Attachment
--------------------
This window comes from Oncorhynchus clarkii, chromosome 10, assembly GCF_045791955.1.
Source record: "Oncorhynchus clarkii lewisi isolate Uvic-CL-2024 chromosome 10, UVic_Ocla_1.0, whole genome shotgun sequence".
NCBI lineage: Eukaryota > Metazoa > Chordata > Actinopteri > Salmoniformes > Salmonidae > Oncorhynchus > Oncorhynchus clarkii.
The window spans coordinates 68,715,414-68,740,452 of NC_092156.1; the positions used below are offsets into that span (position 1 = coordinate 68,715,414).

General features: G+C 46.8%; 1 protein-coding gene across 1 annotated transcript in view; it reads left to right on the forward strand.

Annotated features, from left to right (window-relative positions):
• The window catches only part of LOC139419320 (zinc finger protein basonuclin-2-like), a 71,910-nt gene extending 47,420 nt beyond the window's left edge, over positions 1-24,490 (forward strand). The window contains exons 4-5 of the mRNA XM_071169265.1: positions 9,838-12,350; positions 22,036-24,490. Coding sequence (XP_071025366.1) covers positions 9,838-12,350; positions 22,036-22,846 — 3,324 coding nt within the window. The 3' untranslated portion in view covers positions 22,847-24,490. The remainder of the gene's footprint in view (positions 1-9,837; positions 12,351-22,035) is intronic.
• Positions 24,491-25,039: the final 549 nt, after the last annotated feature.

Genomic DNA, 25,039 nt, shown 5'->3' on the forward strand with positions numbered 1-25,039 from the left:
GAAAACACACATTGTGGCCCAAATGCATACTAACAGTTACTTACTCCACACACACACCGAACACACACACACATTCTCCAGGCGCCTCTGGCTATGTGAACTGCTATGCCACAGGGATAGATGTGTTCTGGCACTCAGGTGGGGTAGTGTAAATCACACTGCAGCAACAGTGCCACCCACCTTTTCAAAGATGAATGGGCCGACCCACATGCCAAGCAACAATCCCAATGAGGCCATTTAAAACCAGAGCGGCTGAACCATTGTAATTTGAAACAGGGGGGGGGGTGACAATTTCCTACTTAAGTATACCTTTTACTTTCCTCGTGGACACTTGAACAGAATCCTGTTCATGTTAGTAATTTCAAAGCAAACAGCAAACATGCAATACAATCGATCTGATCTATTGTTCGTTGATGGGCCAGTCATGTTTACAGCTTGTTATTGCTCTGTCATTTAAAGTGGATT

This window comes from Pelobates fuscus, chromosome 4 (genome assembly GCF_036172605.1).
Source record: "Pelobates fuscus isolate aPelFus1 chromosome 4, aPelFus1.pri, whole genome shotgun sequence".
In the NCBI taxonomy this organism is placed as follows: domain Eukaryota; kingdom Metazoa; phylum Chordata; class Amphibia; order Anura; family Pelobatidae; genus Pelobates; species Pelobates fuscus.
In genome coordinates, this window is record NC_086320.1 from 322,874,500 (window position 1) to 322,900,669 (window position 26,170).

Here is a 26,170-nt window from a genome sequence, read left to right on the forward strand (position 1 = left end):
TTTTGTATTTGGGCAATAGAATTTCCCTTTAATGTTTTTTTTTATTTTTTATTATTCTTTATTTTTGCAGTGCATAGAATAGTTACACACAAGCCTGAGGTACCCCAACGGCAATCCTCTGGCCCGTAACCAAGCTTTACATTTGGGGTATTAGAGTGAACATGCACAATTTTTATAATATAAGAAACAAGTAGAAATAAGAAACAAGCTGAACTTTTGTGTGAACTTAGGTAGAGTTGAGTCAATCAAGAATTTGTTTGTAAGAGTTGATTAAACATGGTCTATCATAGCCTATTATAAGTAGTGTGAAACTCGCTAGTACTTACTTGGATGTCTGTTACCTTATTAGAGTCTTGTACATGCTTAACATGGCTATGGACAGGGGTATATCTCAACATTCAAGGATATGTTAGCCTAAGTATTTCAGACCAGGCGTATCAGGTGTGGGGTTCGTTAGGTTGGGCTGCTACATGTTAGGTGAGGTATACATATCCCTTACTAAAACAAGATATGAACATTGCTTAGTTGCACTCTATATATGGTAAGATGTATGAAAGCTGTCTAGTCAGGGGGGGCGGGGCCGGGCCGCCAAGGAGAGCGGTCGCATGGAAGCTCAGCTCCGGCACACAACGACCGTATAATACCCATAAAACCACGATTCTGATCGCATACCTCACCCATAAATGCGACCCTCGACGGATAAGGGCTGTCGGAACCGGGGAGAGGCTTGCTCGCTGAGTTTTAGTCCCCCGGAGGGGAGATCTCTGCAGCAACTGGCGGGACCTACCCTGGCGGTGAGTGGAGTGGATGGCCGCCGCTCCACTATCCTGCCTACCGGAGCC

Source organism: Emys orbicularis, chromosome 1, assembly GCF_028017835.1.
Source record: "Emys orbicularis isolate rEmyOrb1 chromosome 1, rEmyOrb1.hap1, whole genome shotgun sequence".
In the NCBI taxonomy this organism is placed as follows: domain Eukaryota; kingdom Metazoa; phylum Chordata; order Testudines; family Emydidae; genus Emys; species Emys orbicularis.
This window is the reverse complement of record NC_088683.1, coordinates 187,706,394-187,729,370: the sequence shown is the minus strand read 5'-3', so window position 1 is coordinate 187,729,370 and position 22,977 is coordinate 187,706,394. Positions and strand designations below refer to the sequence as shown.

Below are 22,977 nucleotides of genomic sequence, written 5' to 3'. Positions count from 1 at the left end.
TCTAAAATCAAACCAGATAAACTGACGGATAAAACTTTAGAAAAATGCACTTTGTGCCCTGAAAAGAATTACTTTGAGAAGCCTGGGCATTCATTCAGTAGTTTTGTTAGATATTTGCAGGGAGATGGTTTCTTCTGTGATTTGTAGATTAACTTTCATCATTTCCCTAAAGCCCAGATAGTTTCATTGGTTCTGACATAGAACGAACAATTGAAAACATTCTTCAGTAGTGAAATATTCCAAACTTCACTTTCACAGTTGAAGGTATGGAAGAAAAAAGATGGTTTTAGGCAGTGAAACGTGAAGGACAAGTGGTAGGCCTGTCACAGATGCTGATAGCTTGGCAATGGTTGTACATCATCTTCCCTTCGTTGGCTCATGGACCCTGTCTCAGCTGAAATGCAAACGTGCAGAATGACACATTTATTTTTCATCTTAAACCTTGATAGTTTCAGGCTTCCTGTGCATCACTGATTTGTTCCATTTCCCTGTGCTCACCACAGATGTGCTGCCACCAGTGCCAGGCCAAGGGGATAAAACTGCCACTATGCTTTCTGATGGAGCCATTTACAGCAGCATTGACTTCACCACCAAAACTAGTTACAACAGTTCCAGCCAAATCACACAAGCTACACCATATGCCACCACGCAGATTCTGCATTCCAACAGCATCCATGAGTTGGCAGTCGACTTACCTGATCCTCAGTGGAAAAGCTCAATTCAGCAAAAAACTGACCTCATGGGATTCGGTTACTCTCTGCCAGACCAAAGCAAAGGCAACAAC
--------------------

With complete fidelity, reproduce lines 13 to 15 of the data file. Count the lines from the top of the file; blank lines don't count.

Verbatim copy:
In the NCBI taxonomy this organism is placed as follows: domain Eukaryota; kingdom Metazoa; phylum Chordata; class Amphibia; order Anura; family Pelobatidae; genus Pelobates; species Pelobates fuscus.
In genome coordinates, this window is record NC_086320.1 from 322,874,500 (window position 1) to 322,900,669 (window position 26,170).

Here is a 26,170-nt window from a genome sequence, read left to right on the forward strand (position 1 = left end):